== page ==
Diabetes tests: Choosing the right blood glucose meters

If you have diabetes, you’ll likely need a blood glucose meter to measure the sugar (glucose) in your blood every morning.

Monitoring your blood glucose level gives you and doctors valuable information about how food, exercise, drugs, and other factors affect your blood glucose.

Many types of blood glucose meters are available for at-home use, from basic models to more-advanced versions with numerous features and options.

The cost of these meters varies, and may not always be covered by insurance.

Blood glucose meter readings

The blood glucose meter readings of those who don’t have diabetes is between 70 to 100 mg/dL at all times.

The blood glucose measured after eight hours without food, which is also referred to as fasting blood glucose, should always be less than 100 mg/dL.

Low blood sugar is a condition when glucose levels dip below 70.

If the fasting blood glucose level is between 100 to 125 mg/dL, a person may have impaired fasting glucose, also known as prediabetes.

Those with diabetes register a blood glucose level of above 126 mg/dL.

How to choose a blood glucose meter

Doctors and nurses have experience with an array of meters and can point you in the right direction.

You should also check the list of approved meters that your insurance company covers. Some meters may be expensive and insurance companies don’t always make allowances for these. You’ll have to pay for it yourself if your insurance doesn’t cover it.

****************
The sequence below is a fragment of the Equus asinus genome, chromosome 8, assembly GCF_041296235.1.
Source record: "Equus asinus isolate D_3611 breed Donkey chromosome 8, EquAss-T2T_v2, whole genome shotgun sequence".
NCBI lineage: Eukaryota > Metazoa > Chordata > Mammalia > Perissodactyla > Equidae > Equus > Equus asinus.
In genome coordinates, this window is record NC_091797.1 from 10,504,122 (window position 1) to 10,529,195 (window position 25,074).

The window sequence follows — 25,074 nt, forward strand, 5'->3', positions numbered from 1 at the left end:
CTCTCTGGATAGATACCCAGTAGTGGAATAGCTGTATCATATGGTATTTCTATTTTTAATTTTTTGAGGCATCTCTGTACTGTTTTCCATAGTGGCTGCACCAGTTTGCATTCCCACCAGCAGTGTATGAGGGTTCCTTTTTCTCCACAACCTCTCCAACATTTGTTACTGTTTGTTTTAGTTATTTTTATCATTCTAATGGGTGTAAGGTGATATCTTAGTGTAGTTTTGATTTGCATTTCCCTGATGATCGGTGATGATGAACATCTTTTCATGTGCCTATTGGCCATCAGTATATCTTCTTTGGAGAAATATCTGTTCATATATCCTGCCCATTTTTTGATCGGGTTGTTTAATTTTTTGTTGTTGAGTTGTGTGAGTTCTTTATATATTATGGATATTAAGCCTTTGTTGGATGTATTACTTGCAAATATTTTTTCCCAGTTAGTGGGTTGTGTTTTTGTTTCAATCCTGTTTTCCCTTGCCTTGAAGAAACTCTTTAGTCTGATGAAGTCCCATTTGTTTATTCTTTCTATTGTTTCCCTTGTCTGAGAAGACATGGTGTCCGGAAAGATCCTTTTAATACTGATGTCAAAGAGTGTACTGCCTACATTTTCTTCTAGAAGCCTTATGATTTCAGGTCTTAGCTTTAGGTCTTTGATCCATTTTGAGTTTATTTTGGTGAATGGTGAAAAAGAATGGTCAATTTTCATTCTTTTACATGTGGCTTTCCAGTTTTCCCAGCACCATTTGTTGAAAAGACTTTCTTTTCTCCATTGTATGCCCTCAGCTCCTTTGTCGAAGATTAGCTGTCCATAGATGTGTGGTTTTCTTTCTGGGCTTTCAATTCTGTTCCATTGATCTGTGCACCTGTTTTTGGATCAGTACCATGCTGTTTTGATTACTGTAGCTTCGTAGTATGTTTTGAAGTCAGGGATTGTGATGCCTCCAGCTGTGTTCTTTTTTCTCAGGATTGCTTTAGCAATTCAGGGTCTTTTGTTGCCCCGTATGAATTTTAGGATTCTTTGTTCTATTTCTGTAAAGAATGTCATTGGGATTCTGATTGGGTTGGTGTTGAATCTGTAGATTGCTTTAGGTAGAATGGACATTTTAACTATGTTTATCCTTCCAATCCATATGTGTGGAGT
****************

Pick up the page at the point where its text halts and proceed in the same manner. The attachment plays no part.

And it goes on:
How easy is it to use the meter?

Before using the meter, carefully read the manufacturer’s instructions. Some testing meters require more steps than others.

The numbers on the screen must be seen easily. The time it takes to have a reading is also important.

While a few seconds may seem inconsequential, this amount of time can add up when you have to test your blood sugar levels several times a day.

Is the meter simple to clean and maintain?

If you still have any concerns, you can look for a support hotline or call the manufacturer.

If you’re a first-timer at using an at-home meter, it is best to take the device to your doctor or pharmacist first and let them demonstrate how to use it.

Then let the doctor or nurse observe you doing a test to confirm you’ve got it right.

Device storage and special features

Keeping a record of your blood glucose numbers is important for long-term care. However, writing down the readings in a notebook may take up a lot of your time.

If you find it bothersome to keep a notebook of your blood sugar levels, look for a meter that has memory options.

This article first appeared in hellodoktor.com. It was reviewed by Dr Duyen Le. The Hello Health Group does not provide medical advice, diagnosis or treatment.